When it comes to glorious traditional craft in Vietnam, the vibrant outfits of the Flower Hmong and Red Dao peoples of North Vietnam usually get all the attention.
But venture to the little explored Central Highlands, bordering Laos and Cambodia, and you’ll find extraordinary native architecture.
The Ede, Bahnar and Giarai are just three of the 53 ethnic minority groups in Vietnam, with populations of around 200,000 to 300,000 each.
Their traditional homeland is in the provinces of Dak Lak, Gia Lai and Kon Tum, a region that took a battering during the wars with the French and Americans.
Added to that, they have a history of being marginalized by the Vietnamese government and are frequently involved in land disputes with kinh, or ethnic Vietnamese.
Nevertheless, these groups have clung fiercely to their traditional lifestyle, which is rich in animist rituals, and their villages have an organic feel.
Really long longhouses
The Ede build longhouses — sometimes very long.
Ede society is matrilineal, so when a girl living in the house marries, another compartment is built to accommodate her and her husband.
In this way, a family’s prosperity is evident from the length of the building.
Some are up to 100 meters long.
They’re built on low stilts and made of wood and bamboo, with a double stairway carved from logs at the entrance — one for men and one for women.
To make it clear which is which, the female stairway is adorned with a pair of breasts.
Inside the longhouse, space is divided between a communal living area and separate rooms for sleeping.
The living area is often busy with women weaving — they’re famed for their brocades and use of natural dyes — and men fashioning and repairing farming implements.
The Ede live mostly in Dak Lak province, especially in the region around Buon Ma Thuot.
Visitors who want to see the inside of the longhouses have a better chance in Ako Dhong, a village just a couple of kilometers north of Buon Ma Thuot.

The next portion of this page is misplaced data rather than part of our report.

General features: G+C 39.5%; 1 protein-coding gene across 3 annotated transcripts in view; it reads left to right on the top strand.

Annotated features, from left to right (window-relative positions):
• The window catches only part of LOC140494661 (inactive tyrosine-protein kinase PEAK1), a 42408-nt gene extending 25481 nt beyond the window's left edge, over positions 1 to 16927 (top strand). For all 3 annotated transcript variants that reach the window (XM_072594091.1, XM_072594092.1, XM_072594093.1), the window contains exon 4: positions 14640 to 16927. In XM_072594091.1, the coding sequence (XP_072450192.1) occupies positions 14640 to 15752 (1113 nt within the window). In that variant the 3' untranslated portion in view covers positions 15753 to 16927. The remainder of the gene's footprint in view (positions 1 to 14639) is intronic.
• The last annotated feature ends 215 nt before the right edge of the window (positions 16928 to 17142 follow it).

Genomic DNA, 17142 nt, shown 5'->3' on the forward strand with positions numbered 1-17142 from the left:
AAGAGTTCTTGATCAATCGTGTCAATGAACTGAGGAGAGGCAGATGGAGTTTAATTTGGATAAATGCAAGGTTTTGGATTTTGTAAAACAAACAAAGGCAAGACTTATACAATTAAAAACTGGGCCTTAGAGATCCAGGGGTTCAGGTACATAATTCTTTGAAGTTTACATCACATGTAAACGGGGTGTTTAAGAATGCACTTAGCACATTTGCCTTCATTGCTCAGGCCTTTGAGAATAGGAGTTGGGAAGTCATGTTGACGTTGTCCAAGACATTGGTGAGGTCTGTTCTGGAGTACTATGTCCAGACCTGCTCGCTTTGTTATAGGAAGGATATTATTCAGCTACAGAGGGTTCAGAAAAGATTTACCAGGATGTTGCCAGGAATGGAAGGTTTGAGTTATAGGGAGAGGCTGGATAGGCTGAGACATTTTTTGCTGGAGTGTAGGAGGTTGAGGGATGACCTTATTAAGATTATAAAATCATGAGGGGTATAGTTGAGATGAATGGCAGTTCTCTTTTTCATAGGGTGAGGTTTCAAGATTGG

The friendly locals often invite strangers in to see these impressive structures, and encourage them to buy a sample of Ede weaving in the form of a shoulder bag or purse.
Tall house, the centerpiece of a village
Equally as impressive as the Ede longhouses, the tall houses of the Bahnar and Giarai are the most iconic sights of Vietnam’s Central Highlands.
The moment you step into a Bahnar or Giarai village, your eyes are attracted to the rong, or towering communal house, which sits at the heart of every village and can reach up to 30 meters in height, though most are around 15 to 20 meters.
The taller the rong, the greater the status of the village.
The towering structures are built on stilts, and are accessed, as with the Ede longhouses, by sloping logs with steps cut into them.
Interiors consist of a bamboo platform big enough to accommodate all the villagers.
Thatched roofs are pitched at a seemingly impossible angle, and it’s evident that those who build them must have a good head for heights.
The peak of the blade-shaped roof is decorated with a distinctive pattern that’s different for each village.
The rong is the focus of village life.
It’s used for meetings, solving judicial disputes and for the many Bahnar ceremonies and festivals, at which the locals wear their tribal outfits, play gongs and sing.
The most important of these ceremonies is a buffalo sacrifice, which may be gruesome to Western eyes, but fulfills an important role in community bonding.
Like the Bahnar, the Giarai sacrifice buffalo on important occasions, one of which is to say farewell to departed relatives.
Giarai’s elaborated tombs
Most Vietnamese practice ancestor worship, but none more intensely than the Giarai, for whom a funeral is a complex and expensive business.
Most Giarai villages have a graveyard to the west, which is divided into fenced-off family plots, with family members being buried in the same tomb.
Prized possessions such as a TV or bicycle may be laid to rest with the dead, and simple wooden carvings of figures in a variety of moods — pensive, glum, cheerful or sexually aroused — are placed on the boundary of the grave.
After the buffalo sacrifice in honor of the deceased relative, the grave is abandoned and the site is reclaimed by nature.
It’s best to visit a Giarai graveyard in the company of a local guide.
One of the best is Nguyen Do Huynh, a knowledgeable Bahnar man who works at the Kon Tum Travel Service Center.
The Bahnar and Giarai live mostly in the provinces north of Dak Lak — Gia Lai and Kon Tum.
The town of Kon Tum is surrounded by villages with rong and it’s sometimes possible for visitors to stay overnight in these fantastic structures.
However, the Vietnamese authorities only opened up the Central Highlands to foreign visitors in 1993 and it’s not easy to go off the beaten track.
While there’s no finer way of seeing the long, tall and dead houses of the Central Highlands than by going there, you can also see well-constructed versions of each type at the Museum of Ethnology in Hanoi.
Bahnar guide Nguyen Do Huynh can be contacted at email@example.com.